They’re soft. They’re fuzzy. They’re the epitome of innocence. Who can resist cuddling up to an adorable baby chick? The feel of that silky down caressing your skin may encourage you to plant a kiss on that tiny fluff ball, but resist the temptation: As cute as those chicks (and, later, adult chickens) may be, they might be hazardous to your health. Here are some of the risks associated with raising chicks and chickens, and how to keep yourself safe.
The Story On Salmonella
A group of bacteria that affect that the human digestive system, causing diarrhea, vomiting, fever and abdominal cramps, salmonella is carried by most warm-blooded animals. Due to reported outbreaks triggered by the consumption of infected eggs and meat, salmonella is most closely associated with poultry. Eating contaminated chicken meat and eggs is not the only way salmonellosis spreads, however: Transmission is far more common through direct contact with live chicks and adults. In fact, the Centers for Disease Control and Prevention has reported salmonella outbreaks resulting from the handling of infant and mature poultry every single year since 2010.
“Salmonella is shed from the bird’s body through its manure,” explains R.M. Fulton, an avian pathologist at the Diagnostic Center for Population and Animal Health at Michigan State University. “Of course, they come into contact with their own manure, and the bacteria gets on the birds’ feathers and feet. When people kiss baby poultry or let their children have long periods of contact with them, the chance of being exposed and becoming sick increases dramatically.”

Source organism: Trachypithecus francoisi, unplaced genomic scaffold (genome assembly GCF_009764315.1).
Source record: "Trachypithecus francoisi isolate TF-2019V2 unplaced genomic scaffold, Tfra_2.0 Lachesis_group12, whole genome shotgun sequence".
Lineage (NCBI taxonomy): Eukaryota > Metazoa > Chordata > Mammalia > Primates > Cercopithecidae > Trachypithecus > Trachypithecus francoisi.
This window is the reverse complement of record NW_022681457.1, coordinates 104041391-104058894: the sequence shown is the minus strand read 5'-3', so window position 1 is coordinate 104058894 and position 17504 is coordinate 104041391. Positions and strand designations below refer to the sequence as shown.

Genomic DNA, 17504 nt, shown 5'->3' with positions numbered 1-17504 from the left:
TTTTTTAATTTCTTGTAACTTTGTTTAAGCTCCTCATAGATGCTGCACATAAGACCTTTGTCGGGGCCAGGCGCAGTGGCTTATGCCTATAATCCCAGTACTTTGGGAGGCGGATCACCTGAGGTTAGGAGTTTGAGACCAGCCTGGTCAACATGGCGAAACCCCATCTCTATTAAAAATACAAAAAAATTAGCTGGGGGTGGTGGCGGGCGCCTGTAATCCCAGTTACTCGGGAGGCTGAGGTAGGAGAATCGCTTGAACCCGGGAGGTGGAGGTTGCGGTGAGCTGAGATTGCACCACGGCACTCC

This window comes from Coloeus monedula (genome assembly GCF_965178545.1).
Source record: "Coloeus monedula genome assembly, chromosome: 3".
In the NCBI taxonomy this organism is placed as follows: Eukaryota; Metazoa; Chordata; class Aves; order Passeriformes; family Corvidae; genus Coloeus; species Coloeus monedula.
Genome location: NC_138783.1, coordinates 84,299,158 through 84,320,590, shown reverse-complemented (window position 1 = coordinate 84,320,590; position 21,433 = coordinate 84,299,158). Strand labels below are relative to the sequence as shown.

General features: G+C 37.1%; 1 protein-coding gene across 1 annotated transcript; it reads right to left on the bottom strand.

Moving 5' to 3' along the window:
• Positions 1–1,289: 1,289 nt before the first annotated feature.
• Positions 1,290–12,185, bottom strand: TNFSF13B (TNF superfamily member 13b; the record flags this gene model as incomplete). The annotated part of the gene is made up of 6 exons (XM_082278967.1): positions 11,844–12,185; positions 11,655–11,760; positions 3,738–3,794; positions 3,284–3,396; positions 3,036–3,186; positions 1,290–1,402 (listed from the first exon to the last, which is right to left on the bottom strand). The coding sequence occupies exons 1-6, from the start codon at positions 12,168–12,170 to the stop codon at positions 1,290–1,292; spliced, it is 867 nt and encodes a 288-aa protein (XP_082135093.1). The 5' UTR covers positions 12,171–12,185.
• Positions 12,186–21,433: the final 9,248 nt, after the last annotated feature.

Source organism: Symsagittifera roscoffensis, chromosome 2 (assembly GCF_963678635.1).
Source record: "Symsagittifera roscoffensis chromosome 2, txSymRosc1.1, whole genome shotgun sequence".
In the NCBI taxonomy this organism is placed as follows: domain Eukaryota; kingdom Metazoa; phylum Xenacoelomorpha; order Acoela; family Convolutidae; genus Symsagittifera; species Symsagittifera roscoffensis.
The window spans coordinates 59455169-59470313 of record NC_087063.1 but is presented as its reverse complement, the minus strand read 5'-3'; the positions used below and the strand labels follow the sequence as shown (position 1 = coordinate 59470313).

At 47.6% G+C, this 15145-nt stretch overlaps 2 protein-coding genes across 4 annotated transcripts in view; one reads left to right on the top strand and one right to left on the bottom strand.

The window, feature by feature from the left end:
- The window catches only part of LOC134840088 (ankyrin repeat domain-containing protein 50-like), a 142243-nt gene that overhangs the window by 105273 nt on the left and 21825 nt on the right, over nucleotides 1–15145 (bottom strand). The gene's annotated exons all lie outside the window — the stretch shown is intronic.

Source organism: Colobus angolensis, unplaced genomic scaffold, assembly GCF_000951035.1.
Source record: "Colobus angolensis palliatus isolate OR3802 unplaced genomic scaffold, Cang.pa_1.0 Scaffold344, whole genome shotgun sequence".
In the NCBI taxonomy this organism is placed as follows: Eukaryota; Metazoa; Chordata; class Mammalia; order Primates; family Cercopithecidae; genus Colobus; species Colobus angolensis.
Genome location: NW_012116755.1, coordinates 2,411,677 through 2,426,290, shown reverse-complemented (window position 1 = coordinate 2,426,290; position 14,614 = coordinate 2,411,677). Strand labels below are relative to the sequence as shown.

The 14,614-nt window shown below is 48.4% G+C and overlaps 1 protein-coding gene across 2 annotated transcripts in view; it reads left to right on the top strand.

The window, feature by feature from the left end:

Salmonella infection may be on the rise due to the growing trend of urban and suburban chicken keeping, which puts live poultry literally right in people’s backyards or even inside their home.
“I am aware of people putting baby chicks in a playpen with their toddler,” Fulton says. “There are people raising poultry in kitchen sinks, bathtubs and basements. It’s very hard to house-train poultry, so all of these are dangerous situations.”
Crash Course On Campylobacter
One of the leading causes of diarrheal disease in the U.S., campylobacter affects more than 1.3 million people every year, according to the CDC. Campylo-bacteriosis is frequently shrugged off as a stomach bug and often goes undiagnosed or untreated, despite its symptoms of abdominal pain, cramping, fever and blood-tinged diarrhea.
Like salmonella, campylobacter is associated with contaminated poultry and food that becomes cross-contaminated from using the same cutting board or utensils that came into contact with the raw poultry. According to the CDC, even one drop of liquid from raw chicken meat has enough campylobacter to cause infection. Like salmonella, ingesting the campylobacter is not the only way to become infected; campylobacteriosis is also spread by live contact.
Campylobacter naturally occurs in a chicken’s digestive tract, where it lives harmlessly until it is shed via the animal’s feces onto the ground or through its saliva into a common farmyard water source, spreading the bacteria to the rest of the flock. Once the microbe is picked up by a chicken’s feathers or feet, it can easily transmit itself to a human. All it takes is one hug or cuddle.
Facts About The Flu